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Wednesday, 19th September 2018

Another week and another Wednesday delivery. Those that replied to my questions last week didn't seem to mind what day this comes out, so I don't feel too bad about things. What is interesting (perhaps) is that fewer people than normal read the newsletter last week. Is that because it was sent later than normal, or for some other reason? Answers on a postcard.

Remember - if you enjoy this newsletter, others might too! Please forward it on to anybody you think might like it, or encourage folk to sign themselves up! Got something I ought to include? Mail me!

Avoiding digitisation for the sake of it

I heard a troubling story once about an effort to drive the digitisation of services in a council. It's an example of why chasing wrong-headed success metrics can be, well, wrong-headed.

At this council, for a customer to register for this particular service, they could either fill in a paper form and get it to the council one way or another, or phone the contact centre. Most did the latter - it was quick and relatively painless, all the set up being done on the phone in about 10 minutes.

Then, as a result of a digitisation programme, which importantly saw as its key performance metric as being the number of services that can be accessed via an online form, this process was put online. It was a case of digital access (as opposed to efficiency or transformation - see here) - converting a traditional process to an online one without doing anything to improve the user experience, or to integrate on the back end.

This resulted in an online form that generated a PDF version, which was emailed to the back office team. Here it sat in an inbox until folk had time to look at them, which in some cases took up to six weeks. 

That's a right. A process that went from taking 10 minutes to six weeks - all thanks to digitisation. I don't know if the phone based process was switched off in the name of channel shift - hopefully not.

Anyway, the lessons I hope are obvious. Racing to get as many forms and processes online without thinking about the user need will result in failure. Likewise, not taking the opportunity to rethink a process isn't a great idea. Wherever possible seek to integrate front end stuff like forms with the back office system in question - in the example above, the form could and should work with the systems to create that direct debit automagically.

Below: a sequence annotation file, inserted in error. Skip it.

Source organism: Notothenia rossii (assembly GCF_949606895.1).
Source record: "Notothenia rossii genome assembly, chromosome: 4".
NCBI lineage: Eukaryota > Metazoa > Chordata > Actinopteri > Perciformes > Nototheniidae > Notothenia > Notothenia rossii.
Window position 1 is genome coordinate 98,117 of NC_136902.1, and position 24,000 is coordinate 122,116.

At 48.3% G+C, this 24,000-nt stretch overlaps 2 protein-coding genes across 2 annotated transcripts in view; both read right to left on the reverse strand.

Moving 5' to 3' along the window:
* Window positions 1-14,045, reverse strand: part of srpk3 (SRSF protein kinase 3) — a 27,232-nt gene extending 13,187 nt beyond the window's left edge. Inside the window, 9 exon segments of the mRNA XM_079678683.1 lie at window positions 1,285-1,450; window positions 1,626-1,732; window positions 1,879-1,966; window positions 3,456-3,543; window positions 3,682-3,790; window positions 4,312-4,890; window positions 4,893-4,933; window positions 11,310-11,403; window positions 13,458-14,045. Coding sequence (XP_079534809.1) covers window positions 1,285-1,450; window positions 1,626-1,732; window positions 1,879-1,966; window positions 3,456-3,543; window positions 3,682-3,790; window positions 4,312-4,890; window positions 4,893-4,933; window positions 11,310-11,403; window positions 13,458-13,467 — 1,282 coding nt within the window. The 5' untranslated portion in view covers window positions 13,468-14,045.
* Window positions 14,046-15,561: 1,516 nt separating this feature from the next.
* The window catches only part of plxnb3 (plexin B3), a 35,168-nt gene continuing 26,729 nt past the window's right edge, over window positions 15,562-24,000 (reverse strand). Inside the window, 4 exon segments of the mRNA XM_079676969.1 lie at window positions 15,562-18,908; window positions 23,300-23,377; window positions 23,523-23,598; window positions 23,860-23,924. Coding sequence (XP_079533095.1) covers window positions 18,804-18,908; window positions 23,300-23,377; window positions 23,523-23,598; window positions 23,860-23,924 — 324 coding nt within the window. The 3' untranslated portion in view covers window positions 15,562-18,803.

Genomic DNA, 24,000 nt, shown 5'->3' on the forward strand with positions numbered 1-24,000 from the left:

There may well be instances where simple digital access work is appropriate - but this ought to be rigorously tested to ensure something good comes out of it for both the customer and the organisation - otherwise, it's just wasting everyone's time.

 

Twitter thread of the week


Tom Loosemore tweets his regret about introducing the phrase 'assisted digital':
 
My main problem with the phrase 'assisted digital' is that it failed to challenge the mindset of one-size-fits-all service design inside gov. (1/4)

Link to read the whole thread.
 

Strategy

 
  • Jukesie on three cultures in organisations: pathological (lots of fear and information hoarding), bureaucratic (rules based, departments protecting their own turf), and generative (everyone focused on doing what needs to be done). Link.
  • David Eaves and Ben McGuire outline the fast-follower strategy for government technology (don't be on the bleeding edge - make best us of what we know works. Link. (I found this via Stefan's Strategic Reading site - link). 
  • Pawda Tjoa from The New Local Government Network write that councils need to step back as communities step up, and shares ways in which local government can work effectively with community initiatives. Link
  • "Government digital initiatives are limping behind other industries – and the public sector is more likely to outsource for help, according to analyst firm Gartner." Link.

Tools and techniques

  • Dan Sutch on 'bringing digital into service delivery'. Link
  • A "systems change framework" from the Tasmanian Government. Link (PDF warning).
  • Not a very digital thing, but an interesting dig into Myers-Briggs (no relation) personality tests. Link.

Technology

  • Coding for low code at Barnsley Council, as written up by their IT Manager, Richard Kingston. Must admit I'm left wanting to know a lot more after reading this - it sounds like forms with a bit of workflow, in which case why go to the hassle of writing it yourselves rather than just buying one? Am sure there's justification, but would be good to know what it is. Link.
  • More on low code - Salesforce are developing their offer in this space. Good news if you're already invested in the Salesforce platform. Link
  • An update from GDS on the service standard. The new standard will also replace the local digital service standard. Link.

Events

  • TicTec Local, Manchester, 6 November. Link
  • StackTech is a cross-government event that brings together technologists to discuss common issues and solutions, London, 18 October. Link.

Jobs

  • Digital Procurement Consultant, Advice Cloud. Link.
  • Front end WordPress developer, Helpful Digital. Link.
If you're on the lookout for a new public service digital job, then you'd do a lot worse than signing up for Matt Jukes' entirely job-focused newsletter.

That's it for this week. Thanks for reading and please feel free to forward this onto friends and colleagues - and maybe even encourage them to sign up!

If you have any feedback, or an idea for something to be included, please just hit reply and send me an email.

Until next time,

~ Dave

dave@digest.digital
twitter.com/davebriggs
da.vebrig.gs
linkedin.com/in/davebriggs
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